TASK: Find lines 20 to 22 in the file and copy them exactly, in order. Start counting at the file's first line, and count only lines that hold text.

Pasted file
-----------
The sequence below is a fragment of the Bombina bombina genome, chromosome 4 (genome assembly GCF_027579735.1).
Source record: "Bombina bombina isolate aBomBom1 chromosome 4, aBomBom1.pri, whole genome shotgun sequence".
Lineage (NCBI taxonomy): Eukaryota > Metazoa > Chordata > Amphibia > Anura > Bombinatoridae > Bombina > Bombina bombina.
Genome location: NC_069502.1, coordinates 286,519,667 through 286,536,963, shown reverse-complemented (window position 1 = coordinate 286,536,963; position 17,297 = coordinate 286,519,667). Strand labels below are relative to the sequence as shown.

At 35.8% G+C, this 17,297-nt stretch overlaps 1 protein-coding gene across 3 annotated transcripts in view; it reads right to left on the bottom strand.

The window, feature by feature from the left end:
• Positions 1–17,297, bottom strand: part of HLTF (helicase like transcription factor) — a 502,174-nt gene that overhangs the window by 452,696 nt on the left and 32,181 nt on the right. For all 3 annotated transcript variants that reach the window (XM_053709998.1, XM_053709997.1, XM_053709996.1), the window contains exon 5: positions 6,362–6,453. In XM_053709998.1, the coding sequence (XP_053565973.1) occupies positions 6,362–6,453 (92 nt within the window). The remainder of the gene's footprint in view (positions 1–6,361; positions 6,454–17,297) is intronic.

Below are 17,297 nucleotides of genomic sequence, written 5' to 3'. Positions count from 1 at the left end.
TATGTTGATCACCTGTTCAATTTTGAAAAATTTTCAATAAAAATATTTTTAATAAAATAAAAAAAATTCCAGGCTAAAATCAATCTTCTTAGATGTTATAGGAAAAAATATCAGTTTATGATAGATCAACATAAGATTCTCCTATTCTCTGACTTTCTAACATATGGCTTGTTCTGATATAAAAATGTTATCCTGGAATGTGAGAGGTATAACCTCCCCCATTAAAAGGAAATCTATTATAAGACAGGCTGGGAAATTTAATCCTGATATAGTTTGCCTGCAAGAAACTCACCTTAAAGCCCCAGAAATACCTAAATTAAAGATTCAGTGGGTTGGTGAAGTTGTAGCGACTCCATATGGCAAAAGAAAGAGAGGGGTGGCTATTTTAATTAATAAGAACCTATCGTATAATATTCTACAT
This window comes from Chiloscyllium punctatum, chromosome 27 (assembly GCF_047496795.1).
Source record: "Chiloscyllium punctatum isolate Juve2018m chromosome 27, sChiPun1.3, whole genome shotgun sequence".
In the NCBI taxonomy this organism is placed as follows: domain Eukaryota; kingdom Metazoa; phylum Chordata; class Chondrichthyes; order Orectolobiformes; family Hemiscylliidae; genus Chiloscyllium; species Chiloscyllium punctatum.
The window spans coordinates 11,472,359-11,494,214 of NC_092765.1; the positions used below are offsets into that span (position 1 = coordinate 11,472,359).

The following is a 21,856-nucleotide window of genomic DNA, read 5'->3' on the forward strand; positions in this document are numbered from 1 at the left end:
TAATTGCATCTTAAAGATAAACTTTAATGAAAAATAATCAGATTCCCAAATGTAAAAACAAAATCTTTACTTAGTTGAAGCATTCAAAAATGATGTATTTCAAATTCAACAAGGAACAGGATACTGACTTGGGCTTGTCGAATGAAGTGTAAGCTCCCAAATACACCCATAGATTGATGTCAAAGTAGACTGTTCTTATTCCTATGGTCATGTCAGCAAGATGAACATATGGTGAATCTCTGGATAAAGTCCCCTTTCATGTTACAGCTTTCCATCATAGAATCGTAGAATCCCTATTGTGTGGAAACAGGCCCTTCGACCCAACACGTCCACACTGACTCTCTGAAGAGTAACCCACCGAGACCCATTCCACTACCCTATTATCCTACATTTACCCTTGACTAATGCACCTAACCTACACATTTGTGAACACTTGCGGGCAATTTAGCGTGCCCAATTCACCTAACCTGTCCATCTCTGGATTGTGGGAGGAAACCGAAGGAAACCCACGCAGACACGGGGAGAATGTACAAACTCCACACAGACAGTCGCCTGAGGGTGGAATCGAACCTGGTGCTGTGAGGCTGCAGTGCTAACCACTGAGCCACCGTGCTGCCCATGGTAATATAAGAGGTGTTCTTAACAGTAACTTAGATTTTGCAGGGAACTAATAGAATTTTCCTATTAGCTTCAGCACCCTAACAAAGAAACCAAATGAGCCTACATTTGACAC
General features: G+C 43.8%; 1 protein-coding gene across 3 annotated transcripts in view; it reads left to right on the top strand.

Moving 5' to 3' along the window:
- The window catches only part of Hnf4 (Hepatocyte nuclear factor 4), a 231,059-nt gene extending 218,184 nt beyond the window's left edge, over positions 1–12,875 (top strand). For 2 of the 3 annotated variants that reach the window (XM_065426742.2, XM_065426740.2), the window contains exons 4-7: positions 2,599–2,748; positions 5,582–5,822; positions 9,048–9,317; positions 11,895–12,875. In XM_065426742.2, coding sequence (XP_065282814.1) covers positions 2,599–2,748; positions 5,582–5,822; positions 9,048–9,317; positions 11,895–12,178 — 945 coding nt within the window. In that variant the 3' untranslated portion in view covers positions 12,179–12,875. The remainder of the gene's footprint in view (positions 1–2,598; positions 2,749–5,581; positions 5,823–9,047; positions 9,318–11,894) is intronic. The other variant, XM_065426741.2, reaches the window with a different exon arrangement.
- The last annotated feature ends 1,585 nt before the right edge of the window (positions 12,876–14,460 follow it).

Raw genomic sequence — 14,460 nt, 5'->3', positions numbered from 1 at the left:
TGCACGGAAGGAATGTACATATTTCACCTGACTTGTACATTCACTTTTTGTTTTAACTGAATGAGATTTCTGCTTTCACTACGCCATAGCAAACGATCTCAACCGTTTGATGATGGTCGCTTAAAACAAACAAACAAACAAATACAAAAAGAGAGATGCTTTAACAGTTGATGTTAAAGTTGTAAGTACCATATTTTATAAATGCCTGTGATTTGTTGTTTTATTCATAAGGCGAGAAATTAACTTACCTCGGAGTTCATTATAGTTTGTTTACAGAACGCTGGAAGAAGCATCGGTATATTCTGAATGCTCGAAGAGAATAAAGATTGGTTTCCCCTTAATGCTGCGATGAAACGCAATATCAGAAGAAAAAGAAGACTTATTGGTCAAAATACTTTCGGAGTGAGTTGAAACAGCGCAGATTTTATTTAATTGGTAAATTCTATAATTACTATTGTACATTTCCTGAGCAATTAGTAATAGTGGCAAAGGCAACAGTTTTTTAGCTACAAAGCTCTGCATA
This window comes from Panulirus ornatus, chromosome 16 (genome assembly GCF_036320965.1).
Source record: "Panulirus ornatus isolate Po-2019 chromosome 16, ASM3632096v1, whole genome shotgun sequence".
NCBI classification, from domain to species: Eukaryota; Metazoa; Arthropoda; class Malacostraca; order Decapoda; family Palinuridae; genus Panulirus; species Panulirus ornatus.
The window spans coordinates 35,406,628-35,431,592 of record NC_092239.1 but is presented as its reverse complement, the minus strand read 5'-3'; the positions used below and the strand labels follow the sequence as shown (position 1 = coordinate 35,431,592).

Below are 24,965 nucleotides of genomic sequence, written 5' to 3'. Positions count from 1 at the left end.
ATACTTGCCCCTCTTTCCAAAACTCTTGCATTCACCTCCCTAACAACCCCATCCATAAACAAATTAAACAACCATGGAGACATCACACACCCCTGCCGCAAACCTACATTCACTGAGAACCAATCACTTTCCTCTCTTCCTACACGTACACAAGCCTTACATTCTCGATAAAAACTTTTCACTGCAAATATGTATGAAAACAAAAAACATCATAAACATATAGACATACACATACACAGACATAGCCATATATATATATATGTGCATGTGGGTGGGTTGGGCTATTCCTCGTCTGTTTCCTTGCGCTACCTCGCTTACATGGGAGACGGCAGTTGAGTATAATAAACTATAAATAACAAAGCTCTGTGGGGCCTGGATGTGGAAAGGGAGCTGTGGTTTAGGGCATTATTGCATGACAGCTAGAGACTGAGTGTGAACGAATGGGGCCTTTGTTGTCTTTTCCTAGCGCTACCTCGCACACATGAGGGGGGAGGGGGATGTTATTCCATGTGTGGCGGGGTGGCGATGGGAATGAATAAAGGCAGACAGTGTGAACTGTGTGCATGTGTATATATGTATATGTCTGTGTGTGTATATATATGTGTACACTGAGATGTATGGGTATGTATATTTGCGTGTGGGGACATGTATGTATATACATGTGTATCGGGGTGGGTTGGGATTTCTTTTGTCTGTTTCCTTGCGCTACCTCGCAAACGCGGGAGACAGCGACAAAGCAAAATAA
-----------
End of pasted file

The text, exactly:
Raw genomic sequence — 14,460 nt, 5'->3', positions numbered from 1 at the left:
TGCACGGAAGGAATGTACATATTTCACCTGACTTGTACATTCACTTTTTGTTTTAACTGAATGAGATTTCTGCTTTCACTACGCCATAGCAAACGATCTCAACCGTTTGATGATGGTCGCTTAAAACAAACAAACAAACAAATACAAAAAGAGAGATGCTTTAACAGTTGATGTTAAAGTTGTAAGTACCATATTTTATAAATGCCTGTGATTTGTTGTTTTATTCATAAGGCGAGAAATTAACTTACCTCGGAGTTCATTATAGTTTGTTTACAGAACGCTGGAAGAAGCATCGGTATATTCTGAATGCTCGAAGAGAATAAAGATTGGTTTCCCCTTAATGCTGCGATGAAACGCAATATCAGAAGAAAAAGAAGACTTATTGGTCAAAATACTTTCGGAGTGAGTTGAAACAGCGCAGATTTTATTTAATTGGTAAATTCTATAATTACTATTGTACATTTCCTGAGCAATTAGTAATAGTGGCAAAGGCAACAGTTTTTTAGCTACAAAGCTCTGCATA
This window comes from Panulirus ornatus, chromosome 16 (genome assembly GCF_036320965.1).